Corrupt Health Officials Siphoned Hundreds of Thousands in Cash and Gifts

August 18, 2018 Updated: August 18, 2018

Western Australia’s Corruption watchdog, the Corruption and Crime Commission (CCC), has released a report detailing corruption among senior health bureaucrats at the North Metropolitan Health Service (NMHS), ABC reported.

The CCC report (pdf) reveals three key NMHS members who allegedly accepted bribes from contractors in return for government work contracts. The alleged bribes totalled in the millions of dollars. Three members were named in the CCC report: former NMHS executive directors John Fullerton and David Mulligan, as well as former facilities development manager Shaun Ensor.

It is alleged that over a 10-year period, the aforementioned executives ensured that a group of contractors received “tens of millions of dollars” of work at NMHS hospitals. These hospitals include Sir Charles Gairdner Hospital (SCGH), PathWest, Graylands Hospital, Midland and Joondalup Health campuses. Integration of the QEII site into Perth Children’s Hospital was also contracted. Contracts ranged from $10,000 to $600,000.

Fullerton and Mulligan were reported to be out to lunch regularly with contractors. One contractor recouped these lunch expenses by inflating monthly invoices to NMHS, which was reported to have been Fullerton’s idea. The costs associated with these lunches is estimated to be more than $50,000. Mulligan also had a contractor pay for AFL grand final tickets with all expenses paid, including travel and accomodation, which were billed to NMHS.

“Regular and expensive gifts and gratuities given to some NMHS public officers were bribes,” the CCC report says. Contractors who paid the benefit were the recipients of significant building maintenance contracts from NMHS.

In another example, Fullerton fraudulently invoiced NMHS $170,000 for renovations carried out in his private residence, work that was carried out by three NHMS contractors. Contractors had offered Fullerton a ‘discount’ to undertake this work, which in effect was paid for by NMHS.

“The brazenness of the conduct, the number of contractors involved and the apparent indifference by all concerned … raises concerns about whether this behaviour is confined to NMHS,” the CCC report states.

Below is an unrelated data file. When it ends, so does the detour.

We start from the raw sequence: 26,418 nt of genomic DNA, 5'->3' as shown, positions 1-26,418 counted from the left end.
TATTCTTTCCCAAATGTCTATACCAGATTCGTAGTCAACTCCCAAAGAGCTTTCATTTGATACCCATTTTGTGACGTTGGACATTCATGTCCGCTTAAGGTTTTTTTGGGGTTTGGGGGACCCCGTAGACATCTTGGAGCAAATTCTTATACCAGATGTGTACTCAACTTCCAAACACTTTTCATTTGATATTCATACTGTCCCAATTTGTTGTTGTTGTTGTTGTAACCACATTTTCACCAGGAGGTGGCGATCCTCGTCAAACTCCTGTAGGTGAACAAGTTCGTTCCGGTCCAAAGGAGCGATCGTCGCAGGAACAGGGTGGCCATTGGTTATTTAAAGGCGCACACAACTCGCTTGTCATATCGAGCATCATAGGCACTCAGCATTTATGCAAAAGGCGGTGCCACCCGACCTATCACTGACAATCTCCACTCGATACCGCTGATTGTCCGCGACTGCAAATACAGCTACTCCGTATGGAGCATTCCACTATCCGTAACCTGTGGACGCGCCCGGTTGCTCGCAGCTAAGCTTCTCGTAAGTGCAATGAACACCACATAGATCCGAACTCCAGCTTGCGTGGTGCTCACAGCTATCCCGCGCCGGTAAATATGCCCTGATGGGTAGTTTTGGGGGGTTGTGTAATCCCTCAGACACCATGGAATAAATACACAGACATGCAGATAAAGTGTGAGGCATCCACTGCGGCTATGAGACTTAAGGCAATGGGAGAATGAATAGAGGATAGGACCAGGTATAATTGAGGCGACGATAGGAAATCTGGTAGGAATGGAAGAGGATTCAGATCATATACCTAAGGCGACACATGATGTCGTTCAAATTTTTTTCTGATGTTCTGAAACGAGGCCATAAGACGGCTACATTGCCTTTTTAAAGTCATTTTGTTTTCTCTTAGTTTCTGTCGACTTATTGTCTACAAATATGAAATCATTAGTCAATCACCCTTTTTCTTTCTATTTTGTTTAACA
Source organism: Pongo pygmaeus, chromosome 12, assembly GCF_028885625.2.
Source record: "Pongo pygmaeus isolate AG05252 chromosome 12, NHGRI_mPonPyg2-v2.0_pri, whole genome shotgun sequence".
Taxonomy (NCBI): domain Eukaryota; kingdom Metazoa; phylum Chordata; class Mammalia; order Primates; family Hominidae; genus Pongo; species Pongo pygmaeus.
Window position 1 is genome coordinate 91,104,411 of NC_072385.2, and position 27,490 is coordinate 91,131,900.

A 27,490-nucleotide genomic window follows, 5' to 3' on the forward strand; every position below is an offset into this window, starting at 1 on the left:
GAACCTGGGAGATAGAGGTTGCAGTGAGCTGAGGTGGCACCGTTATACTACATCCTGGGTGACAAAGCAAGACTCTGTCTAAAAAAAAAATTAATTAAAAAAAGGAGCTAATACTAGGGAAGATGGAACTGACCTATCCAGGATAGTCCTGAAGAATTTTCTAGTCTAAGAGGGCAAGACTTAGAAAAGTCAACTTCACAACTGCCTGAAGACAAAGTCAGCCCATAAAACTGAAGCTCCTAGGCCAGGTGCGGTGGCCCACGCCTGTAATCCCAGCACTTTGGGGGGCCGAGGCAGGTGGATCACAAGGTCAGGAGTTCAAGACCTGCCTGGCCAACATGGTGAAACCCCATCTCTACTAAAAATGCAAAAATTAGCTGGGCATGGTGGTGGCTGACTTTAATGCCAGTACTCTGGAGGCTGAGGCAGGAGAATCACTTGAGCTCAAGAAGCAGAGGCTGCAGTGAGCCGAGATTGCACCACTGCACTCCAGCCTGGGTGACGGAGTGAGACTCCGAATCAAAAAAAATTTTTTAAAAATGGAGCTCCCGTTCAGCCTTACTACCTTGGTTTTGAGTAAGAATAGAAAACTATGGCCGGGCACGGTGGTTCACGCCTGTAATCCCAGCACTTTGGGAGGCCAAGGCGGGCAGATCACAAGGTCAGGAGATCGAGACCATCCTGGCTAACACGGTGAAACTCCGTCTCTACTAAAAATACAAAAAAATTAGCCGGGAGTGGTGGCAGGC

“For the majority of contractors, this was the price of doing business with Mr Fullerton,” the report added.

Whistleblower Reveals All

A 2014 tip-off from a junior whistleblower within the department assisted in the investigations carried out by the Corruption and Crime Commission.

According to the Corporations Act, if a person meets the criteria to be a whistleblower, they are protected against civil or criminal litigation (including a case for breach of contract) for protected disclosures.

Witnesses examined and/or interviewed by the Commission knew that corrupt practices were taking place, but these practices were not openly questioned or challenged. In this silence, the culture of complacency grew and became accepted practice, according to the CCC report.

Between 2014 and 2015, the CCC found that WA Health investigated procurement practices in NMHS but did not identify misconduct of the senior executives.

“NMHS had proper policies and procedures in place. These were ineffective to prevent what happened,” the report found.

“Corrupt relationships became firmly established. Warning signs were left unexplored.”

Prosecution against the three senior bureaucrats including 10 contractors involved in the corruption scheme should be considered, according to the report.

CCC commissioner John McKechnie told ABC that covert surveillance uncovered plans from those involved to destroy evidence and create falsified records to cover up their wrongdoing.

“I am deeply disturbed by the deliberate steps these senior NMHS public officers took to covertly deviate from rigorous procurement policies and procedures to manipulate processes for personal gain,” director general David Russell-Weisz told ABC.

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